New (To Me) Powermatic 60 8″ Jointer

I’ve been looking for a larger jointer for some time now. Craigslist always seems to have a pandora’s box of old and new craftsman 4″ and 6″ models, but what I was really looking for was some high quality, American made, cast iron. 2 weeks ago I finally found what I was looking for… a Powermatic Model 60 8″ jointer with a 64″ bed. The guy selling it was from Chicago, but willing to drive it up to Madison to deliver it. Overall the machine is in good condition; the tables are flat and nearly co-planar, no major rust, and it came with 2 sets of carbide blades, freshly sharpened.

The Good…

The tables are in very good shape. Most importantly they are flat and mostly co-planar. There were a few small rust spots which were easily removed by a light scraping with a straight razor and sanding with some 80 grit paper. A coat of paste wax finished them off.

The Bad…

Cutter Head Bearings

The cutter head was difficult to turn by hand, and even stalled the motor when I tried to run it, blowing the circuit breaker. I removed the cutter head and found that the non-drive side cutter head bearing was so full of dust and dried out grease that it barely moved. The drive side bearing spun more freely, but was pretty well dried out as well. Fortunately after a good cleaning and new grease they were good to go. If you would rather just replace the bearings with new ones (if I were doing this again that would be my choice) these are the ones you’ll need. While you’re at it, I’d recommend replacing the belts too. Belts always seem to break right after you’ve fixed something else.

Drive pulley side cutter head bearing: 6204-2RS sealed bearing 20 mm ID x 47 mm OD x 14 mm Wide
Non-drive side cutter head bearing: R12-2RS sealed ball bearing 3/4″ ID x 1-5/8″ OD x 7/16 Wide
Belts: 4L540 V belt(2x)

Removing The Bearings

The first step to repacking the bearings was to remove the cutter head from the jointer. Before you do anything however, unplug the jointer and remove the drive belts.

There are two bolts holding the cutter head in place, loosen both of them until they drop down onto the cabinet. There’s no need to remove them completely unless they’re stripped or damaged. One of them was stripped on my machine and needed to be replaced, they are 5/16-18 x 5″ hex head bolts. Fortunately the bearing block threads were fine.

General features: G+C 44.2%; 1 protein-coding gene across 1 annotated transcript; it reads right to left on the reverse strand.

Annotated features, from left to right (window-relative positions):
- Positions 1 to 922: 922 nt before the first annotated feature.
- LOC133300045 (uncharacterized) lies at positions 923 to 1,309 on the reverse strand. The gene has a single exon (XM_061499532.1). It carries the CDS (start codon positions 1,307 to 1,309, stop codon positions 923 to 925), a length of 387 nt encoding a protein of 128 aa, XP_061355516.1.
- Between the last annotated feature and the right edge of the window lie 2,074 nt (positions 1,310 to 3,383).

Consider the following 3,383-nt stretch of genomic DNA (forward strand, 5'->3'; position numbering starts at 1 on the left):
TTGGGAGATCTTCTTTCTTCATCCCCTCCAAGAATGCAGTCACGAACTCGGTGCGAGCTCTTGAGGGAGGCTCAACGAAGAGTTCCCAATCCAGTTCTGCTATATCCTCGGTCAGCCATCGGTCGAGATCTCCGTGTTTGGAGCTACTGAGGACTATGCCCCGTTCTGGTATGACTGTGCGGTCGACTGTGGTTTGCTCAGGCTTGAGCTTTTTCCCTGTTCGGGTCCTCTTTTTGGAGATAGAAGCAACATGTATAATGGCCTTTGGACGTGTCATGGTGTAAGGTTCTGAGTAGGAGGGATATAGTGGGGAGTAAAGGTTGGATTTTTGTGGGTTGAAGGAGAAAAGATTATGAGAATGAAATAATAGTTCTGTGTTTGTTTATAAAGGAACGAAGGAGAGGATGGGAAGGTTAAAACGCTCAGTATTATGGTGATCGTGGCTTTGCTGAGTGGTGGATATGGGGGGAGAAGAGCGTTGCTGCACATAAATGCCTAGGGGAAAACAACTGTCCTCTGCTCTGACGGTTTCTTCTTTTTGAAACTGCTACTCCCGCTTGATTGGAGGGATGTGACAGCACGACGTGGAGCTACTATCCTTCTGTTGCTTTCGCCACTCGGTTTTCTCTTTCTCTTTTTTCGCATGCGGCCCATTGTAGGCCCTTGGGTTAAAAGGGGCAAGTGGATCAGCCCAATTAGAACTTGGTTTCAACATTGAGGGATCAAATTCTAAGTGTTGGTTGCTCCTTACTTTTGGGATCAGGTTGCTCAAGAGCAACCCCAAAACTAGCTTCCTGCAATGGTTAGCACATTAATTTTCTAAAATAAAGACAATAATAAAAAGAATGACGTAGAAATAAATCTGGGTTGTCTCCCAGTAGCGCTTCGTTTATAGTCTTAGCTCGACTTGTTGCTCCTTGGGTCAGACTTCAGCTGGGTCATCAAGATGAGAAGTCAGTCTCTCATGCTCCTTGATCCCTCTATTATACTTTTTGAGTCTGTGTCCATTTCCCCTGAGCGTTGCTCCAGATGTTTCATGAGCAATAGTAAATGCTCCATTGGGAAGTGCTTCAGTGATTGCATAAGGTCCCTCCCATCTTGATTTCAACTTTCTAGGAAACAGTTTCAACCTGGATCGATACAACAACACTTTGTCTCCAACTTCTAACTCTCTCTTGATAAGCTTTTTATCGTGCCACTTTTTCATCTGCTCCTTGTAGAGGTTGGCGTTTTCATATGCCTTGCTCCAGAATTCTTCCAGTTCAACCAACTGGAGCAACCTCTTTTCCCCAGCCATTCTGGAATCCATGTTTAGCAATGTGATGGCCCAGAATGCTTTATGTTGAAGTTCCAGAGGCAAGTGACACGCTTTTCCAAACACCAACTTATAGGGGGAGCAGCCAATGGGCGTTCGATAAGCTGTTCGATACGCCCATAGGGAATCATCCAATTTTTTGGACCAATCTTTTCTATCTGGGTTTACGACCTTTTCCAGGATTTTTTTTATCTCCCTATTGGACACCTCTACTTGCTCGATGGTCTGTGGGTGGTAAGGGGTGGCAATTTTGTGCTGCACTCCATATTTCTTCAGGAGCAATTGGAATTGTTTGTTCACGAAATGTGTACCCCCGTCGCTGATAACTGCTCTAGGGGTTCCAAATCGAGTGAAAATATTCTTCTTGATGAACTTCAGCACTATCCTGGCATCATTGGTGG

When removing the cutter head, be aware that the blocks surrounding the bearings may be loose. I found that the leftmost block (opposite the pulley side) came off very easily, if you’re not careful you could drop the cutter head accidentally and damage the blades or tables (or yourself). I found it easier to remove the cutter head with the in-feed table lowered about 1/2″.

Removing the bearings and bearing blocks was straight forward using a gear puller and an open ended wrench. Again, be careful not to hit the blades. I wrapped an old tshirt around them to provide some protection, but you still need to take care.

Repacking The Bearings

Repacking the bearings was actually much easier than I expected. First, I used an old utility blade (the duller the better) to pry the seals out, working my way around and removing them carefully. Do your best not to apply pressure with the sharp side of the blade, and work your way around using the blade as a lever to pry out the seal. Spraying with WD-40 helps.

Once the seals are out you can get a good look at the inside of the bearings. The grease in mine had turned black  and was mostly dried out. I soaked the bearings and seals in mineral spirits for an hour, periodically swirling them around. The old grease just dissolved off of the bearings. If it wont come off or you’re impatient, a toothbrush will work well to remove the dirt and old grease. Just be sure to clean it well before returning it to your significant other. You want to get every last bit of old grease and dirt out, take your time here.